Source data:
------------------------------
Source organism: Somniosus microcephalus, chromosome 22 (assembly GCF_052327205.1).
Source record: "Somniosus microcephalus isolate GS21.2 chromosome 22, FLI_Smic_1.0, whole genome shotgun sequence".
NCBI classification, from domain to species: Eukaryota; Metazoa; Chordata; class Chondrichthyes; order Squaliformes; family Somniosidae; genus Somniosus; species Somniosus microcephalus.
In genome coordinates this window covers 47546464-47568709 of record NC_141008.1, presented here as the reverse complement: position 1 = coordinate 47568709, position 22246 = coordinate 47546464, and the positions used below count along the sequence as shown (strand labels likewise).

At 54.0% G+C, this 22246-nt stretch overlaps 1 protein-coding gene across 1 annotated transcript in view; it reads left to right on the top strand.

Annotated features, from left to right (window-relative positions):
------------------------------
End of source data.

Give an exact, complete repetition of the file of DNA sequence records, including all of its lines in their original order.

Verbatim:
Source organism: Somniosus microcephalus, chromosome 22 (assembly GCF_052327205.1).
Source record: "Somniosus microcephalus isolate GS21.2 chromosome 22, FLI_Smic_1.0, whole genome shotgun sequence".
NCBI classification, from domain to species: Eukaryota; Metazoa; Chordata; class Chondrichthyes; order Squaliformes; family Somniosidae; genus Somniosus; species Somniosus microcephalus.
In genome coordinates this window covers 47546464-47568709 of record NC_141008.1, presented here as the reverse complement: position 1 = coordinate 47568709, position 22246 = coordinate 47546464, and the positions used below count along the sequence as shown (strand labels likewise).

At 54.0% G+C, this 22246-nt stretch overlaps 1 protein-coding gene across 1 annotated transcript in view; it reads left to right on the top strand.

Annotated features, from left to right (window-relative positions):